The Mission to Work Committee is committed to developing theologically informed research on work and work-related matters.  We will feature research by our members, theologically informed research from the former Creative Ministries Network, and links to studies and other material we have found that strengthen our mission.
Mission to Work Research
The Mission to Work Committee Coordinator, Rev. John Bottomley shared a presentation which offers an important methodological consideration in Humanising Research Work.  The presentation was for a symposium on the theme of ‘humanising work: precarious work’ at Morling College, Sydney on 27 October 2017.
Creative Ministries Network Research
  • A vocational and faith survey of ten Victorian Unitingcare CEO's  aims to better understand how they provide leadership to their agencies.  It explores how the culture of modernity shaped the professional and business acumen of the CEOs at the same time as this culture’s hostility to Christian faith has become problematic for the vocation (‘calling’) of their agencies and faith formation. The report studies vocation and faith from sociological and theological perspectives.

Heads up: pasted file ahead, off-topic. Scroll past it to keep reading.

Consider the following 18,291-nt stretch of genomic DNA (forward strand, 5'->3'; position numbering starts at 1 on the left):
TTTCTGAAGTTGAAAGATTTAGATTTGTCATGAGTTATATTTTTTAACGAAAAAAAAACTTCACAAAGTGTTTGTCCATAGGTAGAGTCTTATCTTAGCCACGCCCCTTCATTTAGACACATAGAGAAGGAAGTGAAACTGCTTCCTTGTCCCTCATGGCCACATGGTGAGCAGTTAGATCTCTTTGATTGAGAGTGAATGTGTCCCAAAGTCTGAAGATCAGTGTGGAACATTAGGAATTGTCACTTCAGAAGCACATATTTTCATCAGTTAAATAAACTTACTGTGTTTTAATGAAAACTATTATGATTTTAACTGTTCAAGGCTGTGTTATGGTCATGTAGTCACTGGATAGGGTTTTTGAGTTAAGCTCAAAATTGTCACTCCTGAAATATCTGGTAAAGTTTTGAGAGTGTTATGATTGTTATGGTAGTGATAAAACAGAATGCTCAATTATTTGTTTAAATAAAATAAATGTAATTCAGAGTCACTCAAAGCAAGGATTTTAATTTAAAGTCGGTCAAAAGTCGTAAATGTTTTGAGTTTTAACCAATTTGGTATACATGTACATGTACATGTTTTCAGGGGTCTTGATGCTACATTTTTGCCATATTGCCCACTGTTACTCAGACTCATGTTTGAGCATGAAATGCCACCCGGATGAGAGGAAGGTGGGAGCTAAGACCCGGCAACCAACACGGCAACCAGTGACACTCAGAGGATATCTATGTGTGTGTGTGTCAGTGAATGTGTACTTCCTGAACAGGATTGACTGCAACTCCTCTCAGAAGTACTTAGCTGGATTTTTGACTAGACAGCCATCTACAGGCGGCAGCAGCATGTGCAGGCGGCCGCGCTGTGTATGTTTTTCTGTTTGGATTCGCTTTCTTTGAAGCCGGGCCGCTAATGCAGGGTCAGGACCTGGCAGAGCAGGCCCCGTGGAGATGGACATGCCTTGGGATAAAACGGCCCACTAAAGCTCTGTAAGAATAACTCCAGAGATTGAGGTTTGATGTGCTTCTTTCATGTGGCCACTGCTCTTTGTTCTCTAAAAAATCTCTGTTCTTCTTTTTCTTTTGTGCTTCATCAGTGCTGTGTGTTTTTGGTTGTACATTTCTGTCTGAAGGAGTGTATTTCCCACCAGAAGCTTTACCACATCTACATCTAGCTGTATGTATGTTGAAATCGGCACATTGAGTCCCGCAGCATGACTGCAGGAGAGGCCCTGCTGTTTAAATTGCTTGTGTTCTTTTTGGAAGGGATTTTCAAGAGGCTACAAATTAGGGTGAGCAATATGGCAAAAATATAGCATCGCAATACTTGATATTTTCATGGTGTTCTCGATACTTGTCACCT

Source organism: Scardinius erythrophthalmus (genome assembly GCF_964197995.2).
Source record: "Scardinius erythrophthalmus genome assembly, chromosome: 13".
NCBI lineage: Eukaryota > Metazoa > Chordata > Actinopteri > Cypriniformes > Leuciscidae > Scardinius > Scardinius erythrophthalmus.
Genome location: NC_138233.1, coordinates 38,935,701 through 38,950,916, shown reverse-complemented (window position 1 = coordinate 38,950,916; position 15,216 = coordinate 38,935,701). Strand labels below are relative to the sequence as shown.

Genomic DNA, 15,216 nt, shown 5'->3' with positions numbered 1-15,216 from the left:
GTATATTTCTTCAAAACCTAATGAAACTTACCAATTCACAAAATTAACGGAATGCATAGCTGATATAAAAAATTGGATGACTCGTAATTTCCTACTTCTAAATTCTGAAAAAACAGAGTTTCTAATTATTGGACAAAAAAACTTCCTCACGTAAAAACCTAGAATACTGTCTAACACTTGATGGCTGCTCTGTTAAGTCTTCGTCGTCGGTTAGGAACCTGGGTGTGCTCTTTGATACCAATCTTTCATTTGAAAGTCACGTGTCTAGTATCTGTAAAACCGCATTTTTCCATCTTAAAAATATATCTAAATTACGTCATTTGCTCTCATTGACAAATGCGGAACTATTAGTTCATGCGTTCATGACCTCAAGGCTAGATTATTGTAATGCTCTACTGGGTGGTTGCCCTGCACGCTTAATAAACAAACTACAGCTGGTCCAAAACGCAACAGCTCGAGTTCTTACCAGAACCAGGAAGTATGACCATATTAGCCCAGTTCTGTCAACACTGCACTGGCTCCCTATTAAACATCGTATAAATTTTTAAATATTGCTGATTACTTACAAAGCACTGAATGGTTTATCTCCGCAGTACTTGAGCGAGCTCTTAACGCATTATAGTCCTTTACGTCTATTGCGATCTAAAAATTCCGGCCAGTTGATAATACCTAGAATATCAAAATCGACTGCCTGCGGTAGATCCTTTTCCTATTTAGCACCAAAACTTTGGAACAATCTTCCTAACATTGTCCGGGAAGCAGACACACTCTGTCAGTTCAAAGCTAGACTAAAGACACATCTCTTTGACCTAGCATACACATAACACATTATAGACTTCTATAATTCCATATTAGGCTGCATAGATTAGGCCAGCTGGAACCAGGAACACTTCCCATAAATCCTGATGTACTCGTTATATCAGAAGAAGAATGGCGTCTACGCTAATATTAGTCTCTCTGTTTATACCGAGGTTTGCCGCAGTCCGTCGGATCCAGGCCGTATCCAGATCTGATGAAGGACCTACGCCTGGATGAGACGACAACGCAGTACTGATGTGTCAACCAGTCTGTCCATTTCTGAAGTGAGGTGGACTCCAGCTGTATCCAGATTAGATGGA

• Data from a recent National Church Life Survey (NCLS) is used to examine the Uniting Church’s commitment  made at its 1977 inauguration to social justice, specifically in the field of work. Nearly 40 years on, the Uniting Church has increasingly abandoned the public world of work for the sanctity of the family and home. The challenge for Christian formation and the Australian church’s mission are discussed.
Links and other sources
  The decline in religious orders have communities of US sisters exploring contemplative prayer to listen deeply for God’s calling to renew their way of life. They reflects silently on global events of the past two years and how these events shape their mission, they consider what new realities might be emerging and what responses to these realities are being called forth. This process suspends rational Western thinking to focus on a contemplative way ‘of seeing what God sees’.  

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